I was a bit lost in the change of mood, becoming curious at the same time. So I sat up straight and asked the guest why on earth picking such a sad tune for such a beautiful night. He looked up and replied: “Just look beyond, in the expanse amidst the waters, --‘To the south the black crows fly,/ Through dimming stars in moonlit sky.’ Is this place a perfect match for the verse of the great leader Mengde (Cao Cao’s social name)? And over there, west and east, are Xiakou and Wuchang facing each other, with lush green hills rolling down both banks of the River. If this is not where Mengde was trapped by General Zhou, then where could it be? The great and mighty leader, who came and conquered Jingzhou, took Jianglin city, and followed Yangtse’s flow down to here. His great fleet was said to cover hundreds of miles end to end, like a moving great wall holding up the sky with flags and sails. There he stood by the River, wielding a long spear in one hand, holding wine in the other. He toasted to the River with his Short Verse Lyric. … …. However, as powerful and heroic as he was, where is he now? If he could lose his mark in the running waves, where could you and me stand amid the streaming river? We are just a bunch of fishermen enjoying a drink on a leafy boat, and leading a life by the river with elks, fish and shrimps, with a lifespan short like a mayfly compared with the ever-present Nature, and a role as teeny tiny as a drop in the ocean. I can’t help but grieve for our short lives in this world where the Yangtse River has been running as if forever. How I wish to be a celestial, roving the earth to the end in the company of the fair Moon. But it’s a dream that will never come true, so here I am sending all my regrets and yearnings through my flute to the cool wind.”

 

  “Do you really know the truth of the running water and the bright moon?” I said. “Time passes by like the water flowing out of our sight, but still exist somewhere in the river. The moon’s waxing and waning, but does not really wax nor wane. The changing cycle of waxing and waning is constant. A dynamic perspective would take you to a world that never stops changing, whereas a static point of view would take you to the constant nature of the universe, the source of which is nothing but energy. This energy, while giving birth to matter forms that would change, remains constant, even, and fulfilled in nature, never in need for less or more. So why should we hunger for anything beyond our means? The world changes but the rule of change doesn’t change. Every experience in our lives is governed by this rule, defining each individual’s fate with an accurate touch, not a penny more, not a penny less. Nevertheless, the breeze on the river becomes cool breeze when your ear and body sense it. The moonlight is bright and soothing as your eyes pick up her pleasant beams. Such treasures of Nature are boundless since ancient, and forever free for every living soul to enjoy. Do you agree?”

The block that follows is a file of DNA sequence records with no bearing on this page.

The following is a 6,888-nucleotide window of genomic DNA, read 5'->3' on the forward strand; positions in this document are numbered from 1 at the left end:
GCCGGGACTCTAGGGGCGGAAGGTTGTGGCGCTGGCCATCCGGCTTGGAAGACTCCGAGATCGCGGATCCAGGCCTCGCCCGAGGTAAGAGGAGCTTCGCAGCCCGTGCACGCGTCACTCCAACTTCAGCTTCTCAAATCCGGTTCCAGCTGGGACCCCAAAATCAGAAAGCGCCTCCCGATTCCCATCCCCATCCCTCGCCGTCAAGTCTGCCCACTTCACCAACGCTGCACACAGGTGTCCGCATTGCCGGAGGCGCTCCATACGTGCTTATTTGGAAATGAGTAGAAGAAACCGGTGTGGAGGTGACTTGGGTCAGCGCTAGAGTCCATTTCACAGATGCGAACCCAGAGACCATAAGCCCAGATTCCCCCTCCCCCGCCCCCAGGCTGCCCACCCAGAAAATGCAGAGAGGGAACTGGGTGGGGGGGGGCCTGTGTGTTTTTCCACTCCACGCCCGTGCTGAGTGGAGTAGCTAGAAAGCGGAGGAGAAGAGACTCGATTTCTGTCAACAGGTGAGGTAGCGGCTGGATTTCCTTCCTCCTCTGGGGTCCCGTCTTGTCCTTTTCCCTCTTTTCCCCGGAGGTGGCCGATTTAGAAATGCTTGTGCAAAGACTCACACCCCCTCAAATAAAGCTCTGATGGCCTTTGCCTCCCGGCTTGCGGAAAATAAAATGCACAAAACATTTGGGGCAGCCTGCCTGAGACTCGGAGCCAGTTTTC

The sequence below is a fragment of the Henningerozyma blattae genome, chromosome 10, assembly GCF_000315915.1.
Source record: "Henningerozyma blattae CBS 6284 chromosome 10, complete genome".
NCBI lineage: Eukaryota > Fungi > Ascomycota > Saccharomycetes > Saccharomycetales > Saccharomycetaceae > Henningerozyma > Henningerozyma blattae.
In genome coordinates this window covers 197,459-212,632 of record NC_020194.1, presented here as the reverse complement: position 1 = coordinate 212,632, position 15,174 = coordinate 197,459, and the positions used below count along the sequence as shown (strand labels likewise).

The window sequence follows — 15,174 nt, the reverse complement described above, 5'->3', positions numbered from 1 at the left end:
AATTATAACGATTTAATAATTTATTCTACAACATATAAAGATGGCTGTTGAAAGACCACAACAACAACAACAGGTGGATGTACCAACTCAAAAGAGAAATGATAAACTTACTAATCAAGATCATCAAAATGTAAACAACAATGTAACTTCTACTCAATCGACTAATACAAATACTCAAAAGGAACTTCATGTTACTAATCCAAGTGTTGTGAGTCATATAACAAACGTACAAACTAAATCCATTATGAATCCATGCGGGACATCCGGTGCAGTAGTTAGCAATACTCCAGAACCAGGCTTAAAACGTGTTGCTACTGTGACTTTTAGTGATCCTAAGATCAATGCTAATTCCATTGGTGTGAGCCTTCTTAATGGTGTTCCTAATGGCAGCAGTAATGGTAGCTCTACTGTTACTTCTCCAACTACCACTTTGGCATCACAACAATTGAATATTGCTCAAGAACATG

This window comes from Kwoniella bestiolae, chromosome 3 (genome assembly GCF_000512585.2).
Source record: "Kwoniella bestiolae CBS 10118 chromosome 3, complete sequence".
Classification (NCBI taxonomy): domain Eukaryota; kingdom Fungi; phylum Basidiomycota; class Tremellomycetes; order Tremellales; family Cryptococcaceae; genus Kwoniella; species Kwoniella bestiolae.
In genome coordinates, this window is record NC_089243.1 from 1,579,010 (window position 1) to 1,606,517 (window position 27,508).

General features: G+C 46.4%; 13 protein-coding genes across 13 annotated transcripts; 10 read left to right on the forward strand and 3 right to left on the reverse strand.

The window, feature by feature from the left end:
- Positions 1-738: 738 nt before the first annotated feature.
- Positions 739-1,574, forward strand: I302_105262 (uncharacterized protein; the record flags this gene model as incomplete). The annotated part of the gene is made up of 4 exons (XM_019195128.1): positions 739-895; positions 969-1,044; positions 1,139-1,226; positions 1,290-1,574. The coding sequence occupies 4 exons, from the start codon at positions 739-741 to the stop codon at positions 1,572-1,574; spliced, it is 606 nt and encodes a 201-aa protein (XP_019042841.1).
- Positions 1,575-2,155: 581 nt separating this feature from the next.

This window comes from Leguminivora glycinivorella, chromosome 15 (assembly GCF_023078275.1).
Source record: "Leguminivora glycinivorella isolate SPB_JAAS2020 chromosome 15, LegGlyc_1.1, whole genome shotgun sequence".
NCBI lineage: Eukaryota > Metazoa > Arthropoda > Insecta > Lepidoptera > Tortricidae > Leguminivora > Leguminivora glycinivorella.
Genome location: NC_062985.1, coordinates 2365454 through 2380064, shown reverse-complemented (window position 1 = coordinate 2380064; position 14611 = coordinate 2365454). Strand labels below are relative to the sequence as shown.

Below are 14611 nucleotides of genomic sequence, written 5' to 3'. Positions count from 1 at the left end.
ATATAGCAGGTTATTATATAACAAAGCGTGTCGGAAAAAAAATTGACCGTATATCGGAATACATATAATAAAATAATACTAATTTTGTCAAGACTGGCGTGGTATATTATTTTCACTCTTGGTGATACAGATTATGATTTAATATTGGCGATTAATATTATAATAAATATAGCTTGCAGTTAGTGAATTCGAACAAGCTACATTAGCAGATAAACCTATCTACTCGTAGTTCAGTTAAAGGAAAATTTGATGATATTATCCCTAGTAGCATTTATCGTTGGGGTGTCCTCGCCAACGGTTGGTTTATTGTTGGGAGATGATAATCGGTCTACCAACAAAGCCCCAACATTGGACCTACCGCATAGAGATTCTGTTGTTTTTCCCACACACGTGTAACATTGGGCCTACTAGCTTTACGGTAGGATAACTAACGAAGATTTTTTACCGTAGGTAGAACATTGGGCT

The guest broke into an understanding smile, starting to wash his wine cup in the river for a new round of rice wine. The party carried on into the night till all the food and fruits were finished, leaving messy tables with empty cups and plates. Before long, the Moon saw us reclined on each other, sinking into an oblivion of sleep, while the morning dawn is about to break in the east.